What's the Median Income for a Fashion Model in the U.S.?


Take a wild guess: How much do you think fashion models make? It’s one of those professions that unless you know someone, or work in the biz, there’s not a lot of information out there to have a good view into. Judging by models’ perceived glamour and high society status, not to mention the cut-throat competition they deal with, you might think it’s a lot. I think I did. Which is why this line from a TNR review of the new book Pricing Beauty: The Making of a Fashion Model struck me as amazing:

The median income across America in 2009 for a model was $27,330—income that includes no benefits.

The book is by Ashley Mears, a former fashion model and current Boston University sociologist. From the TNR review, written by Chloe Schama, here are some other insights into the strange world of fashion model economics:

  • The average magazine shoot pays about $100 a day. For appearing on the cover of Vogue a model gets an additional $300.
  • Payment for walking in a Fashion Week show in London is $500.
  • The super sought-after “high-end campaign”—for a fragrance or some other luxury good pays, on average, about $100,000.
  • The question of what makes a good model is prone to the greatest illogic and shrouded by the most impermeable mystery. A distinct “editorial” look is one that, in Mears’s words sits “on the border between beautiful and ugly.”

Dan Farnst

There are so many types of models out there who work in one or more of so many areas it's pretty impossible to make any sense out of what a median income means. And certainly there are a lot of models who don't have the look and personality to get all the free drinks and entry to glamorous events. The business has made us think that that's the way it is for any model but there is a small handful who represent that type and they're mostly scattered around NY, Paris and a few other locations. The overall look of a model's work drops off drastically when you leave the world of high fashion. That's not only due to the look of the model but also how much talent today's limited budgets can buy when it comes to all the others involved in a shoot including the photographer. My sister was a model in the early 80's and her best year was around 300k. That was rarely heard of back then but she wasn't a household name. She certainly worked with household names including Brooke Shields, Paulina, etc. She was based out of NY and went from Elite, to Willy, to Ford through her 10 year career. But think of all the models who do runway shows in malls for $15/hour. You'd have to do a LOT of those to make more than the stated median.

I live in NYC and it's pretty easy to spot a model. Many are tall and very, very lanky to the point of being unattractive. You mention the word model in this city and everybody's eyes light up but the fact is when you factor in the fact that some people photograph much better than they look in person (not just because of light and make up but also because of the difference between a live person in 3d and a flat photo) and the fact that there are so few with what I would guess the average man would consider an aesthetically attractive body, there just aren't that many overall attractive models.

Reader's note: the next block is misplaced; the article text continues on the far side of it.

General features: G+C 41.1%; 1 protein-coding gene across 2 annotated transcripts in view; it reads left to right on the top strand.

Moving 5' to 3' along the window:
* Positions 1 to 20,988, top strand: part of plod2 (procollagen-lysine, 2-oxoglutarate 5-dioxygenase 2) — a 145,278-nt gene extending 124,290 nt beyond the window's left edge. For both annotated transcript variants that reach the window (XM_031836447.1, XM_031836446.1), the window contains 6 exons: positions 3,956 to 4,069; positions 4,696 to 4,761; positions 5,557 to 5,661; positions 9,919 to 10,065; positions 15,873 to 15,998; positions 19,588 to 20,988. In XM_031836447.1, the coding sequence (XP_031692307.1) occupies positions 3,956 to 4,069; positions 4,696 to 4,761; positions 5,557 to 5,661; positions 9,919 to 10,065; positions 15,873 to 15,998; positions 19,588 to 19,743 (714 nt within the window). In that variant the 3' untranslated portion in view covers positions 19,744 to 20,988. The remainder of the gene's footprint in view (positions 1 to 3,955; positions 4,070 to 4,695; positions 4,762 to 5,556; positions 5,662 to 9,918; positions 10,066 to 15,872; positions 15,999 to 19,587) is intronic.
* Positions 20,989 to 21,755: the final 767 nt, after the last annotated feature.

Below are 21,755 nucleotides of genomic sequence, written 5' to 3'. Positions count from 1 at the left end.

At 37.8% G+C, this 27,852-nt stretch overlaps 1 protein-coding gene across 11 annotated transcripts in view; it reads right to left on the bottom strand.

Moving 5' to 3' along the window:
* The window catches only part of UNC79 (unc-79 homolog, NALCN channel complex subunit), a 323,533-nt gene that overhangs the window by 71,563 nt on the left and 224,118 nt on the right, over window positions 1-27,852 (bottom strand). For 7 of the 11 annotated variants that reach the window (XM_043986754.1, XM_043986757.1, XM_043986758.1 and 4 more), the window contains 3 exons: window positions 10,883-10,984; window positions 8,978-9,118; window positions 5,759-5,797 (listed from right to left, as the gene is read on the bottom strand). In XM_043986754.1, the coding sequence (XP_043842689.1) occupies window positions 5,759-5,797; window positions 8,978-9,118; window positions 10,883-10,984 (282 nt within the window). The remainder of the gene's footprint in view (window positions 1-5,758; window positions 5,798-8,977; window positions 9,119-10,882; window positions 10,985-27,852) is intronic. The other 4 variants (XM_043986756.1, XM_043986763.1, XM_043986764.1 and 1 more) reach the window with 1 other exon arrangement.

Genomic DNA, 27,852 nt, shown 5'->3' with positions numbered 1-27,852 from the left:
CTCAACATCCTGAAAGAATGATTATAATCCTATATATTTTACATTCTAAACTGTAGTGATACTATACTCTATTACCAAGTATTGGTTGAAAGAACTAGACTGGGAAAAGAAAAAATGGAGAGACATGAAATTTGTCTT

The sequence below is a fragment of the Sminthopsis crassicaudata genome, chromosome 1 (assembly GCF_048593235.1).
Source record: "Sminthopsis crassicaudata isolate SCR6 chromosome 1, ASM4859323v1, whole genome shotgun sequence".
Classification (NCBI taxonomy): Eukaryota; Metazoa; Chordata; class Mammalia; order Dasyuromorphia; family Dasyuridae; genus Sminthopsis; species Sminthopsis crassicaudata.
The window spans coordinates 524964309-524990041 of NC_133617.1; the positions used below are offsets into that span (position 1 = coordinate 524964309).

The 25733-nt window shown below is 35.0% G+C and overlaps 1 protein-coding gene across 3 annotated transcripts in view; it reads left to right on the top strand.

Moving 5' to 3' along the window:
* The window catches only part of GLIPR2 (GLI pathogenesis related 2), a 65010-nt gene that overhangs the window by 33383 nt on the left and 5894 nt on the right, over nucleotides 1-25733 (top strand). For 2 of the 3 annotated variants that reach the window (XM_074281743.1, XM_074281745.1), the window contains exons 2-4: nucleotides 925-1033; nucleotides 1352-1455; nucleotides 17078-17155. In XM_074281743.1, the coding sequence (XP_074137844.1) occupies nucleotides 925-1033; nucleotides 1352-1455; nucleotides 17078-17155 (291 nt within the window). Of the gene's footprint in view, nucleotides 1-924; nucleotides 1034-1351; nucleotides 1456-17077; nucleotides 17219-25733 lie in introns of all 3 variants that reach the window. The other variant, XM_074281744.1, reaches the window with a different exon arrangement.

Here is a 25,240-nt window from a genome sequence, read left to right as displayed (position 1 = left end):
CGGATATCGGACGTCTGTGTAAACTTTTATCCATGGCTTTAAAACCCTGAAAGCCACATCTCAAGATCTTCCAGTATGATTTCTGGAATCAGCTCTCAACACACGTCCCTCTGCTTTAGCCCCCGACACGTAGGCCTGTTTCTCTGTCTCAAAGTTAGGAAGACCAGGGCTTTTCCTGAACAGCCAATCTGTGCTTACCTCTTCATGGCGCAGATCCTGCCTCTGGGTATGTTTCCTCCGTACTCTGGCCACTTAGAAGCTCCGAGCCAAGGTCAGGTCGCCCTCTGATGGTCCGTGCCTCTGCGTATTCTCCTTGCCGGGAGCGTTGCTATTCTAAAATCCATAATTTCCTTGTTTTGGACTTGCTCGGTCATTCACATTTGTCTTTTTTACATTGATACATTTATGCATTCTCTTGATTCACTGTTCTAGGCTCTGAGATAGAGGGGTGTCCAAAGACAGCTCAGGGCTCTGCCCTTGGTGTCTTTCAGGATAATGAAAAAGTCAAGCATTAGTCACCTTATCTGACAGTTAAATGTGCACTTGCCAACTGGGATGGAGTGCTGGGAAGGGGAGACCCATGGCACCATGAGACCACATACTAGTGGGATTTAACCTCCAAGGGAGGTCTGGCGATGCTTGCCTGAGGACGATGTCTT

Of course, I'm getting away from the income issue but if you want a tall skinny 18 year old girl with no hips and no breasts, a NYC model is for you (and a LOT of them smoke, to boot)


Tonton W

Fashion model = Professional narcissist

robyn ann goldstein

The question is who is the narcissist here? I don't mean to be rude, but everyone really involved in this investigation thus far was merely doing their job i.e., the job they volunteered for of making it possible to demonstrate the true value of honesty and integrity when it comes to the potential for Social Science to encompass all of the sciences. So I guess, you have your work cut out for you now, too. Go read previous blogs under my name and figure it out in your own words. Then you too can claim some real immortality for yourself. Otherwise, a cheap shot!

Louise LeMans

When was the last time a legit model appeared on the cover of Vogue and not a celeb?


That's actually higher than I expected. I'd figure there'd be a ton of competition in the low ranks for the chance to make it big, ala sports players, with lots of models settling for low paying gigs trying to "get noticed". Though this may only be amount professional models, not those working other jobs while trying to break it.

robyn ann goldstein

fyi. I did not start this. Wanted to wait to publish when finished. A friend of mind squeeled. I fought for my honor (as in right) as any healthy individual scientist would and should. Guess he knew me better than I did myself. I did not need to break in. The problem was of breaking the mold that was preventing all the sciences (and perhaps you too) from moving foreward. I do suggest you look up my name and follow the "line" or "path" of reasoning.